Búsqueda Imágenes Maps Play YouTube Noticias Gmail Drive Más »
Iniciar sesión
Usuarios de lectores de pantalla: deben hacer clic en este enlace para utilizar el modo de accesibilidad. Este modo tiene las mismas funciones esenciales pero funciona mejor con el lector.

Patentes

  1. Búsqueda avanzada de patentes
Número de publicaciónUS4473494 A
Tipo de publicaciónConcesión
Número de solicitudUS 06/497,455
Fecha de publicación25 Sep 1984
Fecha de presentación4 May 1983
Fecha de prioridad4 May 1983
TarifaCaducada
Número de publicación06497455, 497455, US 4473494 A, US 4473494A, US-A-4473494, US4473494 A, US4473494A
InventoresRoss W. Tye
Cesionario originalThe United States Of America As Represented By The Secretary Of The Army
Exportar citaBiBTeX, EndNote, RefMan
Enlaces externos: USPTO, Cesión de USPTO, Espacenet
Preparation of stroma-free, non-heme protein-free hemoglobin
US 4473494 A
Resumen
A method for the production of stroma-free, non-heme protein-free hemoglo by use of zinc ion to promote precipitation of a zinc ion-bound insoluble hemoglobin complex, followed by membrane ultrafiltration of the zinc-hemoglobin complex from the filtrate fluid medium, preferably with a saline dialyzate.
Imágenes(4)
Previous page
Next page
Reclamaciones(10)
I claim:
1. A method for the production of stroma-free, non-heme protein-free hemoglobin comprising
promoting precipitation of a zinc ion-bound insoluble hemoglobin complex by allowing a solution of stroma-free hemoglobin to complex with an at least tenfold molar excess of soluble zinc salt, then
ultrafiltering said zinc ion-bound hemoglobin complex precipitate from the filtrate fluid containing the non-heme protein by use of a membrane having a pore size in the range of about 0.22μ to about 0.5μ.
2. The method according to claim 1 wherein the stroma-free hemoglobin is produced by crystallization, centrifugation, or ultrafiltration.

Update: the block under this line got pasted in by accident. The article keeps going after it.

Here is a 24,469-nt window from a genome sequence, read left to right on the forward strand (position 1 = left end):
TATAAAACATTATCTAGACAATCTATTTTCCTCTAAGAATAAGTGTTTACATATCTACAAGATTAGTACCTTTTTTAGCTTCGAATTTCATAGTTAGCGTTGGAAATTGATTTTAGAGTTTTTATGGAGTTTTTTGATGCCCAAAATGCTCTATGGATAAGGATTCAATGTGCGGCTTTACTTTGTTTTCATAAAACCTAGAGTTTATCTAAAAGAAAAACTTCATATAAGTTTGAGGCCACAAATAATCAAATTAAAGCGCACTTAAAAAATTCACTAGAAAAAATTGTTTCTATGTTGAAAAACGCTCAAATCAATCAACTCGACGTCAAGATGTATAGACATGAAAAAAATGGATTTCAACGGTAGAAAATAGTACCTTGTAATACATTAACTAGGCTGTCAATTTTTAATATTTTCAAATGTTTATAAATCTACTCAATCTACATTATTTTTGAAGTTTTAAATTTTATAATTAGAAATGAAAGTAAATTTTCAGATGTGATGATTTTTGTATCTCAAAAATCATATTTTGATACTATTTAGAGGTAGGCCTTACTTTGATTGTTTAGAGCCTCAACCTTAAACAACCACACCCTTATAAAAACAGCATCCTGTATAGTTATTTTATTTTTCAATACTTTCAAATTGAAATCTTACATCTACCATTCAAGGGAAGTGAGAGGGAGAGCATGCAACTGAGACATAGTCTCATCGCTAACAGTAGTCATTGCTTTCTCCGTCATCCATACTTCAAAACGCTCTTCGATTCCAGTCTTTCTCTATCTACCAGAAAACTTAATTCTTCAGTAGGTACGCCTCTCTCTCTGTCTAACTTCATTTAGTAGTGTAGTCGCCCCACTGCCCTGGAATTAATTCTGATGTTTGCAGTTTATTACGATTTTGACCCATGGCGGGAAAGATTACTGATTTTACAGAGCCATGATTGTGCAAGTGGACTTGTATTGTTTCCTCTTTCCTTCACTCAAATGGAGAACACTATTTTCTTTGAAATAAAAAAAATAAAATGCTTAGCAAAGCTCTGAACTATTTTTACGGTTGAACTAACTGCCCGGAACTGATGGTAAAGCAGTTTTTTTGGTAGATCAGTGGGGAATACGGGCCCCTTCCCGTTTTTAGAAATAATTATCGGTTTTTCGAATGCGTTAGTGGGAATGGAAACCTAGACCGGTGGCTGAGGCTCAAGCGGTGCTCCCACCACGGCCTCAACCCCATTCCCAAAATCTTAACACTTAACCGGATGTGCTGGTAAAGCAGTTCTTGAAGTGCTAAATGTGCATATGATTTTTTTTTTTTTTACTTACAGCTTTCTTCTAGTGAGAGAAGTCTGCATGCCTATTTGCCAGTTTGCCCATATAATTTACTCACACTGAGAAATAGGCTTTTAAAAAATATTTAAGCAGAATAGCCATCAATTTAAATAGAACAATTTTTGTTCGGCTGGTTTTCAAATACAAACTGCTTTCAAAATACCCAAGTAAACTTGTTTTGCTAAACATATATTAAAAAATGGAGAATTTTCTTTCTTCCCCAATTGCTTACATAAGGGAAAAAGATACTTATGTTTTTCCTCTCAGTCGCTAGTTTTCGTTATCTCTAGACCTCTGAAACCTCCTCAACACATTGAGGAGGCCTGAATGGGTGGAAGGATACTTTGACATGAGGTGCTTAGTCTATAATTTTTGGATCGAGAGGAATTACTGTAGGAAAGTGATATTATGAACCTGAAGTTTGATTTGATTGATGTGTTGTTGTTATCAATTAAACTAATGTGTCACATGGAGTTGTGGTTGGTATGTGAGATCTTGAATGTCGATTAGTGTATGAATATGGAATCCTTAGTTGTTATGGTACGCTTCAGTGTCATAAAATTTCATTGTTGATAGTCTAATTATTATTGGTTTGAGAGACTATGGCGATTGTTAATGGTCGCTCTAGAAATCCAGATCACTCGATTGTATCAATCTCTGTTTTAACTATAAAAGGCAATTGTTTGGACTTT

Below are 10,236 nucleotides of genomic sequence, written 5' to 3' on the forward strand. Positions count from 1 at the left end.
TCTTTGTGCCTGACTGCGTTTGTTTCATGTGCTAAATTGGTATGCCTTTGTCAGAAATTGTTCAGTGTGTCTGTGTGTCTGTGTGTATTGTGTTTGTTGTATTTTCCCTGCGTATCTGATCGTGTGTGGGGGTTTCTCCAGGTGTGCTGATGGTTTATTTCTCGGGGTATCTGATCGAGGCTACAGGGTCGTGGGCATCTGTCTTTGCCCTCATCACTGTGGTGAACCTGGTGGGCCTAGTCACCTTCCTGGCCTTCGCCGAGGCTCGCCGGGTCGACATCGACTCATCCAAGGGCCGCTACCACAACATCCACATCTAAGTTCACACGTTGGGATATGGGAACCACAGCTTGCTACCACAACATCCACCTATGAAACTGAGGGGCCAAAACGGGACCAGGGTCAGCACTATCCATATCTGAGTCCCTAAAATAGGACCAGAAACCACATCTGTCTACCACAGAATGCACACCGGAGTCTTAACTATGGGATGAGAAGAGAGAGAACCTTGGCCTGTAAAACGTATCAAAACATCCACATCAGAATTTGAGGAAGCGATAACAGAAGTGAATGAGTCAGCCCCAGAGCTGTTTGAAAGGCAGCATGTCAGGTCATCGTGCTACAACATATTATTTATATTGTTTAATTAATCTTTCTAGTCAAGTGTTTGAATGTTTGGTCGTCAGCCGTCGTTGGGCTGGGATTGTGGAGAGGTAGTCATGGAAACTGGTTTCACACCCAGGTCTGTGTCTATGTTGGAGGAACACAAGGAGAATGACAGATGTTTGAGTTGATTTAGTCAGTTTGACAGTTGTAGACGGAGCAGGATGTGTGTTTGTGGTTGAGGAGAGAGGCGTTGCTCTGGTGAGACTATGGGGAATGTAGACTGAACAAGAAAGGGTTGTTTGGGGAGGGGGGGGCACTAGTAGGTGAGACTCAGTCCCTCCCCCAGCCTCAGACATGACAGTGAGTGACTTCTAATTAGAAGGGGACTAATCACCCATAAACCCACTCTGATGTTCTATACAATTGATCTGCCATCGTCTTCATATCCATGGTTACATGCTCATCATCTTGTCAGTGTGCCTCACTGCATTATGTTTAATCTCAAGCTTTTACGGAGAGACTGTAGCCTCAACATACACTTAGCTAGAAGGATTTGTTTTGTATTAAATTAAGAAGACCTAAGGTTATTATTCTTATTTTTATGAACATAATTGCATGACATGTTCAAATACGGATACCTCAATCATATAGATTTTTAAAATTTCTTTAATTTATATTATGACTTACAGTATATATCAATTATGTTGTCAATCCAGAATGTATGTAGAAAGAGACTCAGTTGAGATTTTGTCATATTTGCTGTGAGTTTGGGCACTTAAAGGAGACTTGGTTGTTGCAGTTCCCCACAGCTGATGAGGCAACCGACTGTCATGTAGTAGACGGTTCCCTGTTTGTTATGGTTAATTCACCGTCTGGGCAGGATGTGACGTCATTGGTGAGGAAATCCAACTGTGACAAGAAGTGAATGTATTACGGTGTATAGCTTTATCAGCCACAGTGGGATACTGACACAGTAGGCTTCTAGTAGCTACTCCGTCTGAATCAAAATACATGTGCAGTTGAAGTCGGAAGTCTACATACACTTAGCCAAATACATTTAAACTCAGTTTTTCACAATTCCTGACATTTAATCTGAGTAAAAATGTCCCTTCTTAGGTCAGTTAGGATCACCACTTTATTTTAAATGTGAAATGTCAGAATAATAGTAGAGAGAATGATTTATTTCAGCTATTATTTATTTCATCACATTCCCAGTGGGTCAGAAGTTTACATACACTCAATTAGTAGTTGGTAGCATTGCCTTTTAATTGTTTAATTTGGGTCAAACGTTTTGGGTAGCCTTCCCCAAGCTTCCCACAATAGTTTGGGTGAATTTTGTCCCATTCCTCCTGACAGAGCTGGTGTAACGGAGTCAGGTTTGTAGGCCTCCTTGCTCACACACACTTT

3. The method according to claim 1 wherein the stroma-free hemoglobin is derived from a human, or is bovine, ovine or porcine.
4. The method according to claim 1 wherein the solution of stroma-free hemoglobin is diluted to less than 0.5 g% prior to precipitation by zinc ion and said zinc ion-bound hemoglobin complex precipitate is dialyzed with normal saline by said ultrafiltration.
5. The method according to claim 1 wherein the solution of stroma-free hemoglobin is adjusted to a salinity in the range of 50 to 250 mM.
6. The method according to claim 1 wherein the stroma-free hemoglobin has a pH in its range of 7 to 9.
7. The method according to claim 6 wherein the pH is about 7.5.
8. The method for the production of stroma-free, non-heme protein-free hemoglobin according to claim 1 further comprising
treating the ultrafiltered zinc-ion bound hemoglobin complex precipitate with a solubilizing solution quantity of EDTA, and refiltering the released hemoglobin through said membrane.
9. A method for the production of stroma-free, non-heme protein-free hemoglobin comprising
promoting precipitation of a zinc ion-bound insoluble hemoglobin complex by allowing less than 0.52% solution of ultrafiltered stroma-free hemoglobin derived from a human to complex with an at least tenfold molar excess of soluble zinc salt, said stroma-free hemoglobin solution having a salinity in the range of 50 to 250 mM and a pH in the range of 7 to 9,
ultrafiltering with a saline dialyzate said zinc-ion bound hemoglobin complex precipitate from the filtrate fluid containing the non-heme protein by use of a membrane having a pore size in the range of about 0.22μ to about 0.5μ,
treating the ultrafiltered zinc-ion bound hemoglobin complex precipitate with a solubilizing solution quantity of ethylenediaminetetraacetic acid, and
refiltering the released hemoglobin through said membrane.
10. A method according to claim 9 wherein the pH of the strome-free hemoglobin solution is about 7.5.
Descripción
BACKGROUND OF THE INVENTION